Rescuing and serving persecuted Christians since 1995
Select Page

ICC Note: According to Evangelical Focus, evangelicalism in Muslim-majority countries in Southeast Asia including Malaysia and Indonesia is on the rise, with about 10 percent of the population being Christians. A report by The Economist also states that Asia has one of the fastest growing Evangelical and Pentecostal Christianity population growth in the world. Many countries in Southeast Asia are Muslim-majority and have made it difficult for Muslims to convert to Christianity. Yet despite the challenges, Christianity continues to grow in a steady rate. 

01/10/2018 (Christian Today) – Evangelicalism in Muslim-majority countries in Southeast Asia including Malaysia and Indonesia is on the rise with roughly ten percent of the population in both countries being Christian. This comes at a time when bureaucrats are making it difficult for churches largely because of the fear that they will convert members of the Muslim majority.

According to Andreas Harsono of the Human Rights Watch via Evangelical Focus, more than 1,000 churches were closed in Indonesia between 2006 and 2010. The Asian Human Rights Commission (AHRC) called out the Indonesian government to “revise the law on the establishment of worship places without any discrimination among the various religions and beliefs that exist in Indonesia.”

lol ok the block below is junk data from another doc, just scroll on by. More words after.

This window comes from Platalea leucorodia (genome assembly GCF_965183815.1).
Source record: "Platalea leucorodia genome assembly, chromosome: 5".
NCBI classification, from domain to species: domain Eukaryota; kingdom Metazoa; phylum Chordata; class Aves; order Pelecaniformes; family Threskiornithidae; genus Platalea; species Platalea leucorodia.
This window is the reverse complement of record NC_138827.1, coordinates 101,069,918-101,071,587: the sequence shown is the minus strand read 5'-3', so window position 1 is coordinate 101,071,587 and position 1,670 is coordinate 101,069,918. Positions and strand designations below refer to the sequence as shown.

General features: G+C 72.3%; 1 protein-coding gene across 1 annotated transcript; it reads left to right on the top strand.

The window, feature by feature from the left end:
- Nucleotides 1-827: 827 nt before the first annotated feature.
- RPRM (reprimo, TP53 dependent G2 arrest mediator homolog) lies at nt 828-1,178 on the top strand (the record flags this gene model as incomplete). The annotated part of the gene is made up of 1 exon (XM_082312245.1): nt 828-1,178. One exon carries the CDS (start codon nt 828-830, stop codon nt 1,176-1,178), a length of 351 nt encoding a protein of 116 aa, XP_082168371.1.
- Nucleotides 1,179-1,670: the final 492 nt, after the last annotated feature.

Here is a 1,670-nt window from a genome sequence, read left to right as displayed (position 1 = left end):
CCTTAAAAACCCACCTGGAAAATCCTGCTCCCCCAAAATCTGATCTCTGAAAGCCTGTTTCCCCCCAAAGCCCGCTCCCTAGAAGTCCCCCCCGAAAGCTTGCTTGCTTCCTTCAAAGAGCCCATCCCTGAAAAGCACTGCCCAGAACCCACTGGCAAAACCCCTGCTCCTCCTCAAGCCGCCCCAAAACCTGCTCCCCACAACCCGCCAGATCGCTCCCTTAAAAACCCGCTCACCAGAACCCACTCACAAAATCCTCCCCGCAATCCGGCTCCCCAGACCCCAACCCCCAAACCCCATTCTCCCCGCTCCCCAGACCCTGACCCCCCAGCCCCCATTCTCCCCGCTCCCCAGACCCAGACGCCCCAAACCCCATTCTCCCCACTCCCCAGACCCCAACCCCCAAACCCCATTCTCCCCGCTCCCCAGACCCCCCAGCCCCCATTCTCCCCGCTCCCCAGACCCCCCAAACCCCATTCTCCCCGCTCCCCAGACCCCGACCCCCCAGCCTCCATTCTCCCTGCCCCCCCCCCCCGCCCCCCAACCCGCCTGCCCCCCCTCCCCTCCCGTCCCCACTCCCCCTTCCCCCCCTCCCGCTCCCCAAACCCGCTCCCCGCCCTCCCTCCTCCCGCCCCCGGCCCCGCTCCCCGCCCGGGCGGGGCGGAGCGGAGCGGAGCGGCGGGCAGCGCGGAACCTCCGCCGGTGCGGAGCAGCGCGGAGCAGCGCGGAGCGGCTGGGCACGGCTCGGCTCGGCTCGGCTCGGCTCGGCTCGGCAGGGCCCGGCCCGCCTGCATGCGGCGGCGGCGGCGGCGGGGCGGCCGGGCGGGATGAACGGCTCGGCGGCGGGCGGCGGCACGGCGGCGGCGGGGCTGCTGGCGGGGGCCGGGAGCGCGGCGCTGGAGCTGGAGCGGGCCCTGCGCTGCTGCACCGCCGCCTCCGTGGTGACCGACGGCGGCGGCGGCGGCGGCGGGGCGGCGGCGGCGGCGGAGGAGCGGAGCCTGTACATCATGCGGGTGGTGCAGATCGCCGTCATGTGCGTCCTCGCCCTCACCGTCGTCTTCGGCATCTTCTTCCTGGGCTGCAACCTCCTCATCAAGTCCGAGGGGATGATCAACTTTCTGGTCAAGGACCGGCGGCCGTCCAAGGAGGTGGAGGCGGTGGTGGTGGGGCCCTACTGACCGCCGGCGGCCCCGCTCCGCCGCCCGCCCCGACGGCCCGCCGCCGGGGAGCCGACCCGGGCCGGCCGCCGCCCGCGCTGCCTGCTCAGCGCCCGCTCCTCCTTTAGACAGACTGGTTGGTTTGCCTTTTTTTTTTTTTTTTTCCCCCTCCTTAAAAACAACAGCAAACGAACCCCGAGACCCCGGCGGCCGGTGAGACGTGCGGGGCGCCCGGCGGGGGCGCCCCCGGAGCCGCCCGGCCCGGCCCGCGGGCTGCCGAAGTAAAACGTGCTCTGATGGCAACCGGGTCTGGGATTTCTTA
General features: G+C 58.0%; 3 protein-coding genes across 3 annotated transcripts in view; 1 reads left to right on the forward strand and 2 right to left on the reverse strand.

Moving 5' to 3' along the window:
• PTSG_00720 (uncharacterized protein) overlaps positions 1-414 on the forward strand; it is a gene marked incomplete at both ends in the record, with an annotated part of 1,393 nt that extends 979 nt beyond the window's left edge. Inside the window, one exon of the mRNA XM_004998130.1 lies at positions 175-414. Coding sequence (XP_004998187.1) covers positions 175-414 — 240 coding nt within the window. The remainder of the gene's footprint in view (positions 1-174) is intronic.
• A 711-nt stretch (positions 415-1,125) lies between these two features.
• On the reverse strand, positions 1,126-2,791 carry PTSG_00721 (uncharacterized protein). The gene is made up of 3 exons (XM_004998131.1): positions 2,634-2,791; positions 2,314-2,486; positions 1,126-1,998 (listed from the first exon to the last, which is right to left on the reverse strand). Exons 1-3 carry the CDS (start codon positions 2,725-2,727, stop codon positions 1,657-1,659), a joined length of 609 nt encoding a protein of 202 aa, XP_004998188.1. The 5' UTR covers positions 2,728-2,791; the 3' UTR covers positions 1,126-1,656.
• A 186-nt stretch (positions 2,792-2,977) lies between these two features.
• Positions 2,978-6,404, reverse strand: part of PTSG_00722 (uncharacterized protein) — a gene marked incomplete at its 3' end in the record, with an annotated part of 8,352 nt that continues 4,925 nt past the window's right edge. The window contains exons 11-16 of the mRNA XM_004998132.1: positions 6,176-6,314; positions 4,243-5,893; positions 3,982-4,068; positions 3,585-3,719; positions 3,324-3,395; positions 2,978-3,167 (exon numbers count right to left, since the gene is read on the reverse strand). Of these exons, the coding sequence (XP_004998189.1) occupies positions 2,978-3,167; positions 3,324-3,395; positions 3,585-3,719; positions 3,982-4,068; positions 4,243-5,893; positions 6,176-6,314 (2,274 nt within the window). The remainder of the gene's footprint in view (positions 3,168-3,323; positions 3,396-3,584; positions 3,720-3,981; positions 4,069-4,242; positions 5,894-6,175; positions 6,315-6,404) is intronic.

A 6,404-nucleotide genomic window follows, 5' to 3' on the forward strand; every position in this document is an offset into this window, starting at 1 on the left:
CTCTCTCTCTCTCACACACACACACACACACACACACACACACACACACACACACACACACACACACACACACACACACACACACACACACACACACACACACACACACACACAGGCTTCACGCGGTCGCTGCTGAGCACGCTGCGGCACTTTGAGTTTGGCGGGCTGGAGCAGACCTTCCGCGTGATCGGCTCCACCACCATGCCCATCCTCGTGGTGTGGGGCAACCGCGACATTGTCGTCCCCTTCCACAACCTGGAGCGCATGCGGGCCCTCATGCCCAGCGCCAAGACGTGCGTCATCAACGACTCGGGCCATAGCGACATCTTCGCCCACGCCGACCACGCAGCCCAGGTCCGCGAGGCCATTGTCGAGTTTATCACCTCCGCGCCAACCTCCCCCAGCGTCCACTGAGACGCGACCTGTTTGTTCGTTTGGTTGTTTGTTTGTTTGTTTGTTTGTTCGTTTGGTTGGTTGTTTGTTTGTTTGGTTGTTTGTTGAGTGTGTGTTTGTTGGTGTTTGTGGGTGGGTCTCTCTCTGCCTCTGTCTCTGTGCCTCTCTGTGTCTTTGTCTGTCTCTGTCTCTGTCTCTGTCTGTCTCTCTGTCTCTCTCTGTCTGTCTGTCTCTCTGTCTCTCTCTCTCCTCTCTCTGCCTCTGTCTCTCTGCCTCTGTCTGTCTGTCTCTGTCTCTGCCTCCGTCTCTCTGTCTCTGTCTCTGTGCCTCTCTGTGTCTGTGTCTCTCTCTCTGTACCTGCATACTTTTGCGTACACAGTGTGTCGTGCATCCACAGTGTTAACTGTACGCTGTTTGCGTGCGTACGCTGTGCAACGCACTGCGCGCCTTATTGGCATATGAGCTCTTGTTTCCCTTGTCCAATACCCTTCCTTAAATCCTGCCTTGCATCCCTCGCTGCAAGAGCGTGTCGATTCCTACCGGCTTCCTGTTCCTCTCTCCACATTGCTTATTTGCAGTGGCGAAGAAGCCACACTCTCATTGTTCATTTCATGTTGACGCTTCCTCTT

In Malaysia, it is illegal for a Muslim to convert to Christianity even though freedom of religion is enshrined in the country’s constitution. Additionally, Malaysia has established an Islamic police force to make sure that Muslims do not marry adherents of other religions. However, these measures have not been enough to hinder the rapid growth of Evangelicalism in the country.

According to a report by The Economist, Asia has one of the fastest growing Evangelical and Pentacostal Christianity population growth in the world, from 17 million in 1970 to 200 million in 2015. The largest congregations are in the Philippines and South Korea where mega-churches hold tens of thousands of people.

In Singapore, Evangelicalism first took off in the 1980s and since then, mega-churches have been erected even though the government is wary of proselytisers potentially stirring up religious tensions. Evangelicals, including many Pentecostals, made up 8 percent of the population in 2015, up from 2 percent in 1970.

 

[Full Story]

 

For additional information or for an interview, please contact Olivia Miller, Communications Coordinator at press@persecution.org.